A special education programme in Science, Technology, Engineering and Mathematics called ‘An Chruinne’ is being run in Gaeltacht primary schools to encourage interest in STEM subjects amongst students. The pilot programme, which is devised by Údarás na Gaeltachta and JAI, will operate for its second year in 16 primary schools in 7 Gaeltacht regions across counties Donegal, Mayo, Galway, Kerry, Cork, Waterford and Meath.
The 2019 programme was officially launched by Chief Whip and Minister of State for Gaeilge, the Gaeltacht and the Islands, Seán Kyne T.D. and Máire Treasa Ní Cheallaigh, broadcaster and former RTÉ journalist who has recently returned to education and is undertaking a degree in medicine.
Studies show that 30% of Irish students don’t understand how STEM is relevant to their lives and 44% of Irish secondary school respondents believed that STEM subjects are more suited to men than women.
With this in mind Maire Treasa Ní Cheallaigh, at the launch of An Chruinne, said, “We all understand the importance of science, and it is wonderful that this is being promoted now amongst children and young people, especially girls. I thought it was interesting that research has shown that almost half of students questioned thought that science was more suited to men than women, and that all students need role models to keep them motivated.
Just like in sports, there is a place for women in science, and a lot of progress has been made in recent years. The An Chruinne programme is another positive step.”
Máire Treasa Ní Cheallaigh recently became a medical student and the experience has highlighted for her the importance of encouraging an interest in science from an early age and offering children positive and practical science experiences that will encourage them to take up science subjects in secondary education and onwards.
“I didn’t do science for my Leaving Cert and so when I began my first semester at medical school last September, I felt like I was on the back foot compared to others in my class. When I was at school I didn’t realise the relevance these subjects would have for me. Giving children an early, positive experience will mean they are perhaps less fearful of these subjects later on and opens up so many more opportunities for them.”
The programme consists of five modules and will teach the higher primary classes Science, Technology, Engineering and Mathematics and it is important that such a programme is being delivered through the medium of Irish in primary schools in the Gaeltacht.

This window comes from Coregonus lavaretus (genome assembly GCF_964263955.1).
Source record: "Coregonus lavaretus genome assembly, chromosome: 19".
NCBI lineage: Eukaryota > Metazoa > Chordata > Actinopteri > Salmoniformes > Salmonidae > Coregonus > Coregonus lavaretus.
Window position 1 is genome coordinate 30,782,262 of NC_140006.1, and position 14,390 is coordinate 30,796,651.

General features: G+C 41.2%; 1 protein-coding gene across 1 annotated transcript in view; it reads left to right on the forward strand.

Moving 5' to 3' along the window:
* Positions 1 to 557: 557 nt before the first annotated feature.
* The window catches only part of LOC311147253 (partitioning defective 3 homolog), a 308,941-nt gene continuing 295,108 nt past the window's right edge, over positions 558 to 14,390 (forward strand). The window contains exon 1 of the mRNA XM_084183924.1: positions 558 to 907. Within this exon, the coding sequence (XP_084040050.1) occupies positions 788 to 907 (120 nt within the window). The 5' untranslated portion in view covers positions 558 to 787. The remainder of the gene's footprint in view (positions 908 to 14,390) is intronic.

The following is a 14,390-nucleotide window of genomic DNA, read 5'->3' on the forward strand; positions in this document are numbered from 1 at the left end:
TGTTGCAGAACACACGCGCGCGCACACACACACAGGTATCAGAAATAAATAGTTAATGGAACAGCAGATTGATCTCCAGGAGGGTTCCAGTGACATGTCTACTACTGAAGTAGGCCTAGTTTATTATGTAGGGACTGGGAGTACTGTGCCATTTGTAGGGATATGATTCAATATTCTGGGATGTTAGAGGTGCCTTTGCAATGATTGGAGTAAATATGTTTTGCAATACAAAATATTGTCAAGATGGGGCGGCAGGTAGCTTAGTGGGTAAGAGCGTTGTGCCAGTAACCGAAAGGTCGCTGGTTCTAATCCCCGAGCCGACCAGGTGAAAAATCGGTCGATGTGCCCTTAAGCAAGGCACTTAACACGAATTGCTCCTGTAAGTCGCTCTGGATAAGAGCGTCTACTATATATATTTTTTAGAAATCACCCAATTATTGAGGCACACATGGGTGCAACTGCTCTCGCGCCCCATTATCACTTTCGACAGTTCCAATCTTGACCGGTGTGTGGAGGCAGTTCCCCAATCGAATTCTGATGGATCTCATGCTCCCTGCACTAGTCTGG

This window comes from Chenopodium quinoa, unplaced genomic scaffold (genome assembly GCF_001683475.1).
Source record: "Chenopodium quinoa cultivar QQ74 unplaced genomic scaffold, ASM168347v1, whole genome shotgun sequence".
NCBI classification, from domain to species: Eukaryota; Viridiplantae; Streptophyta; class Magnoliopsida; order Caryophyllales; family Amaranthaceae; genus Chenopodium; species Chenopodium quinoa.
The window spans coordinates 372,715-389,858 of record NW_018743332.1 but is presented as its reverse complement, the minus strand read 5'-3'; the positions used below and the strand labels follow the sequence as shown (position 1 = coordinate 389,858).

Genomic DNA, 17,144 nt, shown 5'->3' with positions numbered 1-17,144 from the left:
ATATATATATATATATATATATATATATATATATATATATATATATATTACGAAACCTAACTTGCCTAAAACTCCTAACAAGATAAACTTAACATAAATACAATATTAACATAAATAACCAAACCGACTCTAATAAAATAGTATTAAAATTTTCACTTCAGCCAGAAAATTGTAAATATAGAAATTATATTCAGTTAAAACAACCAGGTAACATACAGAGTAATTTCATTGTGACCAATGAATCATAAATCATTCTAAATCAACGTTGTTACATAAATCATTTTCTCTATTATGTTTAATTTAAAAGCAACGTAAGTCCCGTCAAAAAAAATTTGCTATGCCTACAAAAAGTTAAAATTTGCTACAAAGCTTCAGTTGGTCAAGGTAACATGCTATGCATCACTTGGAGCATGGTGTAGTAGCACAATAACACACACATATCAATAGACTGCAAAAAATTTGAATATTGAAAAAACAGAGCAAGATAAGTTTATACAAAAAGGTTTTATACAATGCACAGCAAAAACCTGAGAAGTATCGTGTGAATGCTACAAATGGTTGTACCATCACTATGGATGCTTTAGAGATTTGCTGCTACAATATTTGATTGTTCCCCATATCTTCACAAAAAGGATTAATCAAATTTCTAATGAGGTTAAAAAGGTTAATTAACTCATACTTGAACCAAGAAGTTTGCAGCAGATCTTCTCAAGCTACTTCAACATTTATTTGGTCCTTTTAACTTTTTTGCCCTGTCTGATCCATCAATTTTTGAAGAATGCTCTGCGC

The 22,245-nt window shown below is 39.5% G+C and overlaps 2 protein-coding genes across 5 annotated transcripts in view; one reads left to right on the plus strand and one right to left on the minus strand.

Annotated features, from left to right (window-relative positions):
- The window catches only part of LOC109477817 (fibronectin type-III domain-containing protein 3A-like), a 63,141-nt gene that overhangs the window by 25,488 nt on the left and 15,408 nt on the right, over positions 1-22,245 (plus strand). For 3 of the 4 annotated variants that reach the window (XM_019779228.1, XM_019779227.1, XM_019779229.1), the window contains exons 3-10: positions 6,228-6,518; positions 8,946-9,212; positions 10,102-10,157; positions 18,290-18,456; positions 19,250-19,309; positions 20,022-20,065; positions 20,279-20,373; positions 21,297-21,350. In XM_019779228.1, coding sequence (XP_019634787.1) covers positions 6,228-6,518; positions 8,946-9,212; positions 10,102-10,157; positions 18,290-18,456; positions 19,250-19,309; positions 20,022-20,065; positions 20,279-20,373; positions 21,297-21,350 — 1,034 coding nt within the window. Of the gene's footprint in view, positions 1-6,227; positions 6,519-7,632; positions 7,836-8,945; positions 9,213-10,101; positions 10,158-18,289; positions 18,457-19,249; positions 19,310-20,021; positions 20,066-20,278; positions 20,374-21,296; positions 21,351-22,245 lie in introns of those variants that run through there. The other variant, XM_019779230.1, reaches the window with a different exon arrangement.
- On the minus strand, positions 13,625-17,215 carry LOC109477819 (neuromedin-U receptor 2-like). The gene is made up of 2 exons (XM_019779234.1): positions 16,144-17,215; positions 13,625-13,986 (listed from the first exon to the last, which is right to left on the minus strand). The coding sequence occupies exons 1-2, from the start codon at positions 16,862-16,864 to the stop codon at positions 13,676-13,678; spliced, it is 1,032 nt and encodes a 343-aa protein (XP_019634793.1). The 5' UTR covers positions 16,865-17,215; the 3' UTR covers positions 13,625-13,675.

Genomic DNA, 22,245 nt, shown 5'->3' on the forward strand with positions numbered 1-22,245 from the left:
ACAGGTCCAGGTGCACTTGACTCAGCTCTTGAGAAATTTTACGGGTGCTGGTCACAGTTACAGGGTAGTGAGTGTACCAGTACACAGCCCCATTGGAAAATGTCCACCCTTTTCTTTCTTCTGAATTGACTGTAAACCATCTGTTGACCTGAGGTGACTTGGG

The Minister of State with responsibility for Gaeilge, the Gaeltacht and the Islands Seán Kyne, T.D., said “It is important that we encourage the Gaeltacht’s younger generation towards science, technology, engineering and mathematics. Providing them with a range of skills to realise their ambitions will lead to a brighter and more innovative future for the Gaeltacht.”
Údarás na Gaeltachta Chief Executive, Mícheál Ó hÉanaigh also added “Innovation and the Irish language are cornerstones of Údarás na Gaeltachta’s strategy in the years ahead and this programme delivers both in equal measure. It is essential for us to encourage the Gaeltacht’s younger generation to move towards innovation and spark an interest in STEM sectors through their native language. We are delighted to continue working with Junior Achievement Ireland, Gaeltacht primary schools and local business volunteers to inspire our future entrepreneurs and scientists.”
Helen Raftery, Chief Executive of JAI said, “We are delighted to have the continued support of Údarás na Gaeltachta as we work with local schools and volunteers to get young people excited about studying science and the skills required for their future success. Helping students to link the work they are doing in class with the world outside of school enhances their learning experience, and the work of volunteers from business and industry alongside teachers is a great way to make that happen. The presence of the Minister of State with responsibility for Gaeilge, the Gaeltacht and the Islands, Sean Kyne T.D. serves to underline the importance of role models in inspiring young people to see the value of studying STEM.”